Shari Elliker and Treavor Erney had no illusions about the half-million-dollar house they purchased last August in northern Baltimore's Homeland. The three-story Georgian-style home, solidly built of fieldstone in 1928 and placed among similar mansions in the Olmsted-designed neighborhood, was a majestic site to behold - from the street.
But beyond the front door, with its impressive Palladian transom, a daunting job awaited.
"This house was a major interior renovation," said Elliker, a popular WBAL talk-radio host. "It had been vacant for two years."
The prior owner grew up in the house and told Elliker about it, painting a warm family scenario of life there. His story was the good energy Elliker searched for when trying to get a feel for the home.
"I realized that a family lived here," she said. "Their story is the story of Homeland [and] a new generation moving in and picking up the torch."
Ready to begin work, the couple upgraded plumbing with new copper pipes, brought electrical outlets up to code, replaced a gas line into the kitchen and repaired plaster work. The biggest expenses were renovating two full baths and a powder room, as well as gutting the original kitchen and replacing it with cherry wood cabinets, ceramic floor tile, quartz countertops and state-of-the-art, stainless-steel appliances. Erney estimates they spent $130,000 on renovations and upgrades.
To help with interior decor, the couple hired designer Dan Proctor of Kirk Designs in Baltimore. Working with Elliker's impressive and copious collection of modern art, Proctor created a design in which some rooms boast colorfully bold accents and others are dramatic in black and white.
Furnishings are eclectic. Much of it is stylized, as in the living room's pastel blue upholstered chaise lounge and snow-white tuxedo sofa placed on white shag carpet atop chocolate stained wood flooring. The overall effect is, as it was intended to be, reminiscent of old Hollywood glamour.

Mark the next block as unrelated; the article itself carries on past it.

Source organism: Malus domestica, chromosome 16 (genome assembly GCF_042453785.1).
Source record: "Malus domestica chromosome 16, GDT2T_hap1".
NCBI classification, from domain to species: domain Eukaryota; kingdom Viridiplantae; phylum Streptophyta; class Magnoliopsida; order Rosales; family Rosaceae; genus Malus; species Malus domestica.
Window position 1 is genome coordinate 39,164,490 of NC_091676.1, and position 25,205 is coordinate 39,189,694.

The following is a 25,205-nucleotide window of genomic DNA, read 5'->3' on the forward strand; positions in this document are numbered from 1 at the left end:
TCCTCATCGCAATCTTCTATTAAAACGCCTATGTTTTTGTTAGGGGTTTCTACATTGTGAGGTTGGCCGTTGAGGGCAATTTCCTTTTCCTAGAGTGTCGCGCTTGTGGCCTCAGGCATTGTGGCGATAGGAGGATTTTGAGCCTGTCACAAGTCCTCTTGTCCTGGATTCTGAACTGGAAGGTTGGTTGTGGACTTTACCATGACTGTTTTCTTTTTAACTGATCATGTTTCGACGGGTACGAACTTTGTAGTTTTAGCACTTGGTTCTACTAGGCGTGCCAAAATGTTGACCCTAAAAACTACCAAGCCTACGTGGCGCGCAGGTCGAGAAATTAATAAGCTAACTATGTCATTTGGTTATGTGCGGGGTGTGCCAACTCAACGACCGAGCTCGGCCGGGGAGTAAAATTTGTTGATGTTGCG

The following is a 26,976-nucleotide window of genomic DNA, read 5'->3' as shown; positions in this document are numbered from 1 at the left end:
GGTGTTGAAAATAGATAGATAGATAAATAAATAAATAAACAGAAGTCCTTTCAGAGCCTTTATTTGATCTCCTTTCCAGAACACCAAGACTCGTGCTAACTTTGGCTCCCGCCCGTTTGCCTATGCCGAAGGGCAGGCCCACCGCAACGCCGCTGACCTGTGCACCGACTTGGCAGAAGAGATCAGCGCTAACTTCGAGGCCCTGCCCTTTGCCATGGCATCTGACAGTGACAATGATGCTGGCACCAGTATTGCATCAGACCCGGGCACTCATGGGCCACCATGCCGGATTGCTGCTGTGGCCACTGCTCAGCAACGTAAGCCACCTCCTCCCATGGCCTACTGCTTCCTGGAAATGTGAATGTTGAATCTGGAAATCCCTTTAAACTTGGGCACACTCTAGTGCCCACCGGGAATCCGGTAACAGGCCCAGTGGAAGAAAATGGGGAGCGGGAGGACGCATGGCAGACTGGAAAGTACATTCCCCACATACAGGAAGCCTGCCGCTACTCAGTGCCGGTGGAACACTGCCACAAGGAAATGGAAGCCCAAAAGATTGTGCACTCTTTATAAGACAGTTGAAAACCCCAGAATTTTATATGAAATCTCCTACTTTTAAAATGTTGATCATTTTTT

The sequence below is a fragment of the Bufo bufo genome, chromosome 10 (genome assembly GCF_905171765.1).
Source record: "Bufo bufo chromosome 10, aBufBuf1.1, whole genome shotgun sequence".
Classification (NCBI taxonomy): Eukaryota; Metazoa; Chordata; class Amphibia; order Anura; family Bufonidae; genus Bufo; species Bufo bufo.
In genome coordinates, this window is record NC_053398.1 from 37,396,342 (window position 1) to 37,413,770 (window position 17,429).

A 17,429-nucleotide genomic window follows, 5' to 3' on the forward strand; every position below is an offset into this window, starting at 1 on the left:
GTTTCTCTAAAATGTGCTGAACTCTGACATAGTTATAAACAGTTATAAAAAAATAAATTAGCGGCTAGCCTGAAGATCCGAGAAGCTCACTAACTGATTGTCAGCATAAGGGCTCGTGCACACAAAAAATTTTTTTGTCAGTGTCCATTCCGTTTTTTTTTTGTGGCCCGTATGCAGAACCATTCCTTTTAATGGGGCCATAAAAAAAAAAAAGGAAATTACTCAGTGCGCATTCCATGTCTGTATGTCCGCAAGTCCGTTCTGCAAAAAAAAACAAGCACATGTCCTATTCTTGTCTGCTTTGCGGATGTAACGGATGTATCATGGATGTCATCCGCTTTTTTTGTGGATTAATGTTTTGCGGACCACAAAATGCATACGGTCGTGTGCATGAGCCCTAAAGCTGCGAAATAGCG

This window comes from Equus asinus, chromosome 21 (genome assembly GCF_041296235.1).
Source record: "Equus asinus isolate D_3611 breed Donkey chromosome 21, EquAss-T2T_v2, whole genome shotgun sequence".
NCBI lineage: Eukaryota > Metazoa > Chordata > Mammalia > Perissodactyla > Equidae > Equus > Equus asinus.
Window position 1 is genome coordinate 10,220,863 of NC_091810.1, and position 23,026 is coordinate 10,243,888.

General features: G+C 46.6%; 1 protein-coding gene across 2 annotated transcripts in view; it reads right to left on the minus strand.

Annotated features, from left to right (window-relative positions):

Wrought-iron side chairs with curly-cue backs bask in the sunshine pouring through multipaned windows. Bright rays enliven a pair of white ceramic sculptures perched on white pedestals and then reflect in the prismatic beauty of a crystal chandelier. An elegant, framed lithograph of Greta Garbo leans against a wall painted in a satin-like shade of oyster.
Drama oozes from the second-floor guest room, where painted black walls are a backdrop for traditional furniture painted white, white draperies and white bed linens.
Plans for the unfinished third level, with its charming dormers, will include an office, bathroom and possibly a steam bath.
The renovation has gone remarkably well and quickly. Elliker, who waited for those "good vibes" to hit her, now treasures a letter sent to her by the former owner saying in part, "The house was my mother's pride and joy, and she was known by all her friends for her wonderful laughter that filled a room. It's great to have another woman's wonderful laugh in it again."
Dream element: : The neighborhood. The couple enjoys the manicured appearance of the Homeland neighborhood, which was designed by the Olmsted Brothers, sons of Frederick Law Olmsted, the landscape architect who designed Central Park.
Design inspiration: : "Hollywood Regency" designed rooms showcase glamour and color with a nod to the traditional.
Surprise feature: : Contemporary decor is stunning and in dramatic contrast to exterior Georgian charm.
Personal touch: : Shari Elliker has an affinity for Buddha; sculptures and statues are placed throughout the house, offering calm and inspiration.
A lesson learned: : In retrospect, the couple feels the renovation of the kitchen was a struggle without a master plan. Treavor Erney advises first having an architect or designer help map out a conceptualized plan.